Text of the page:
Category Archives: Aviation Safety / Air Crashes

T-38C Talon II Crashes at Vance AFB, in Oklahoma; Pilot Safely Ejected.

Accident is Third T-38 Crash in Ten Months for Talon II, Continues Series of U.S. Accidents.

A U.S. Air Force Northrop T-38C Talon II crashed on Friday, August 17, 2018 near Vance AFB 90 miles northwest of Oklahoma City in Enid, Oklahoma. One Instructor Pilot (the only crewmember) ejected from the aircraft and is reported in stable condition without serious injuries according to local media reports. The accident occurred at approximately 3:30 PM local time.

The aircraft belonged to either the 5th Flying Training Squadron, the “Spitten Kittens” or the 25th Flying Training Squadron, the “Shooters” of the 71st Flying Training Wing of the Air Education and Training Command.

The Northrop T-38C Talon II is a two-seat, twin engine, advanced supersonic jet trainer used for Specialized Undergraduate Pilot Training (SUPT) for U.S. Air Force pilots making the transition to high performance tactical combat aircraft after basic pilot training.

The T-38 family of advanced trainers is the first-ever supersonic jet trainer. It first flew in April, 1959. Another, single seat version of the aircraft called the Northrop F-5 are used as lightweight, multirole combat aircraft by air forces around the world. An advanced version of the F-5 called the F-20 Tigershark was proposed but never adopted.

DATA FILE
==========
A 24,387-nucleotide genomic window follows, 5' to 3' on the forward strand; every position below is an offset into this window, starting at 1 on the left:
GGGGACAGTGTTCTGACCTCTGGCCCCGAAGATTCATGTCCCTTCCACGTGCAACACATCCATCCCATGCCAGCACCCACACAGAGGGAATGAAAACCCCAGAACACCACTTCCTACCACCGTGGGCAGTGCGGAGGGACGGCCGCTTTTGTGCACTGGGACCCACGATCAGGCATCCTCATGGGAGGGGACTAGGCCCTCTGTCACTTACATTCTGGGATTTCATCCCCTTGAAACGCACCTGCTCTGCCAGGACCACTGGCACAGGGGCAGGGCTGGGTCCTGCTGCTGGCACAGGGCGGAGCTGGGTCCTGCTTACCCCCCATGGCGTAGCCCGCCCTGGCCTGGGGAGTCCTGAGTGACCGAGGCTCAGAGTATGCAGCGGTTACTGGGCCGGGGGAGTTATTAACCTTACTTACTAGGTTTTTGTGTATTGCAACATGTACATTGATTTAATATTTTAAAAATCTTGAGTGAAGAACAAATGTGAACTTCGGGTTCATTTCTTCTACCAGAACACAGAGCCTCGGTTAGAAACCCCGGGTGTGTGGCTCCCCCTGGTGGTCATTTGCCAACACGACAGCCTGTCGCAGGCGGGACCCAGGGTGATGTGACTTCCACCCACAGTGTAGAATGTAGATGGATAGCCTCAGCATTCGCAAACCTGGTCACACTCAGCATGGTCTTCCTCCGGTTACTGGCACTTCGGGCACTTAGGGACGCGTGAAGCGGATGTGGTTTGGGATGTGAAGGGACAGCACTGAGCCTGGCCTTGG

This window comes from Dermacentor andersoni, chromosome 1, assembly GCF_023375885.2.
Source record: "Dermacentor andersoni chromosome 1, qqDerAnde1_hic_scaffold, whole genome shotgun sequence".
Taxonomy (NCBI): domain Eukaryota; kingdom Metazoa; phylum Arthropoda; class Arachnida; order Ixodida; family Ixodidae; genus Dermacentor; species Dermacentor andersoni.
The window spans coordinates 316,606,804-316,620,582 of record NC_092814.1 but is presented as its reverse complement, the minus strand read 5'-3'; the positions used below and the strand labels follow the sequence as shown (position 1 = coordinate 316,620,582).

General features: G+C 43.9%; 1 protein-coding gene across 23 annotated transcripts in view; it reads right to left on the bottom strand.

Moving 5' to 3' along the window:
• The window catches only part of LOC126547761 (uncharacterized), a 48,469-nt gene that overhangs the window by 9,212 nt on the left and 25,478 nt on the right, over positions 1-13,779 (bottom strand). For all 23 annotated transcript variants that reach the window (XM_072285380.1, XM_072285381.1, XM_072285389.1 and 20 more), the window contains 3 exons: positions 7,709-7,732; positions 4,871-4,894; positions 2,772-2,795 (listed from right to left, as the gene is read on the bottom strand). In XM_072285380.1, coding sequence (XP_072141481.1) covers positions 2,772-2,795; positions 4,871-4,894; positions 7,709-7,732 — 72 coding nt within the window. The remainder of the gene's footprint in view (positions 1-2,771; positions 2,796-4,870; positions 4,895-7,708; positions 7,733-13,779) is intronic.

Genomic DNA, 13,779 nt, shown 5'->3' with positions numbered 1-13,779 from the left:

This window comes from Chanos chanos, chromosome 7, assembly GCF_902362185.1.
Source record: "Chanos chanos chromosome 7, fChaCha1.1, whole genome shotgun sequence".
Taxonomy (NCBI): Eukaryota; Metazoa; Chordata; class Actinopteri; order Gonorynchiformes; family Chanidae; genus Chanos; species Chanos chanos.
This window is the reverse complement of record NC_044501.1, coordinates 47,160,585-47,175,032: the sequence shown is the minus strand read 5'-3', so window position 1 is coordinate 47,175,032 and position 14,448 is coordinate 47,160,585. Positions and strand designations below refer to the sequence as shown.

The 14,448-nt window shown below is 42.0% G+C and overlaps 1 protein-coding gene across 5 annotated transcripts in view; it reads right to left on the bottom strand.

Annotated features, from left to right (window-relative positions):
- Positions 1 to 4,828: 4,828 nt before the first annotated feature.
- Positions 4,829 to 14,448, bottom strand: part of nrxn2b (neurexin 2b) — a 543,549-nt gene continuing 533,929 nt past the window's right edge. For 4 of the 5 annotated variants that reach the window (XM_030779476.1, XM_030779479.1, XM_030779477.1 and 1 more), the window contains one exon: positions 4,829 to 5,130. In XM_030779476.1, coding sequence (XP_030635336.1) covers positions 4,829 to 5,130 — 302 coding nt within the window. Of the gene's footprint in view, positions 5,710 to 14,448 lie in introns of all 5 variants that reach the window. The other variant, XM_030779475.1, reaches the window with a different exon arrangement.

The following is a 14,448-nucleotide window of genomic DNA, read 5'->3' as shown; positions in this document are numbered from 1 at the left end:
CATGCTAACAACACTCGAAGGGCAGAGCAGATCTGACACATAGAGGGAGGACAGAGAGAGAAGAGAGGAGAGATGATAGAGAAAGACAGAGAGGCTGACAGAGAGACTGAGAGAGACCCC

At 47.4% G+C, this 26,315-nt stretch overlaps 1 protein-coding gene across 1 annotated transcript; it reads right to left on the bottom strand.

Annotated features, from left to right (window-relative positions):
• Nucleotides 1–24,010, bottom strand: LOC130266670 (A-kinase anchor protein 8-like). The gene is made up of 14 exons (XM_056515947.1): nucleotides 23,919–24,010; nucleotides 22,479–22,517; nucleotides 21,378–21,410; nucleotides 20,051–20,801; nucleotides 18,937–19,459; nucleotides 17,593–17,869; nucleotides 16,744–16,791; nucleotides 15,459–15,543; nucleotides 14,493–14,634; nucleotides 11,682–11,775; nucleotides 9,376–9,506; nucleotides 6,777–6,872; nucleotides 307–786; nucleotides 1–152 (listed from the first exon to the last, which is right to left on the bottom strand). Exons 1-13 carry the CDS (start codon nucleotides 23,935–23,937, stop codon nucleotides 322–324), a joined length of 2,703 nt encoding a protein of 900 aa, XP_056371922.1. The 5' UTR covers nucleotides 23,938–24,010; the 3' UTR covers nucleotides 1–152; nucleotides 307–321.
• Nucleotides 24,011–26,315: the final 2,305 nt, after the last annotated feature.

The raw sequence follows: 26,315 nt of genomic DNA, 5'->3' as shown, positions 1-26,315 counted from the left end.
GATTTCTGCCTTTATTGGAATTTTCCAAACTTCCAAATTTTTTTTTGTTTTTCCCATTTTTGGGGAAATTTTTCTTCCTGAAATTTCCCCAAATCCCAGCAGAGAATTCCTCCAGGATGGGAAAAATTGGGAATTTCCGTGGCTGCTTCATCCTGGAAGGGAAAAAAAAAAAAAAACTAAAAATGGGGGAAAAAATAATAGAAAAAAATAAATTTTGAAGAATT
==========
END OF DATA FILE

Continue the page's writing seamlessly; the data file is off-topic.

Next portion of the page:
The T-38 Talon training jet crashed about 50 miles west of the base, according to a statement released by USAF Tech. Sgt. Erik Cardenas of the 71st Flying Training Wing. No cause for the accident has been given. As with all Air Force flying accidents the cause of the accident will be subject to an official investigation. The weather around the approximate time of the crash in the Enid, Oklahoma area is reported to have been near 80° Fahrenheit, partly cloudy with winds of 13 MPH.

Yesterday’s crash of another T-38 Talon advanced trainer brings the total of crashes in T-38s to three in less than one year. Another T-38C Talon II crashed near Columbus AFB, Mississippi approximately 9 miles north of the city of Columbus on May 23, 2018. Prior to that crash a U.S. Air Force T-38 crashed on Monday, November 20, 2017 outside Lake Amistad, Texas, killing the pilot.

The series of three T-38 accidents continues a trend of U.S. military aviation accidents. There have been eight U.S. Air Force crashes since the beginning of the year including a USAF F-15C Eagle that crashed near Japan on June 11, 2018 and the June 22, 2018 crash of an Embraer A-29 Super Tucano participating the Light Attack Experiment near Holloman AFB. This latest Air Force accident brings the total number of U.S. military aviation crashes in 2018 to 13.

Earlier this year, US Air Force Chief of Staff, General David L. Goldfein ordered all USAF flying and maintenance wings to carry out a one day safety stand-down for an operational review following the increase in flying accidents. While no single contributing factor for the frequency of U.S. military and USAF accidents has been cited, the trend in accidents appears to remain consistent based on Friday’s accident.

Top: A file photo of a USAF T-38 Talon similar to the aircraft that crashed at Vance AFB. (Photo: USAF)

Watch A C-5M Super Galaxy Land at Joint Base San Antonio With No Nosewheel

Video shows a C-5 performing a nose gear-up landing at JB San Antonio last March.

As you may remember, on Mar. 15, 2018, an Air Force Reserve Command C-5M performed nose gear up landing at Joint Base San Antonio-Lackland, Texas.

A video of the emergency landing has eventually emerged. It show the Super Galaxy with 11 personnel on board (none of those were injured) landing, keeping the nose up before the gentle touchdown and then skidding three-quarters of the way down the 11,500-foot runway before coming to a stop.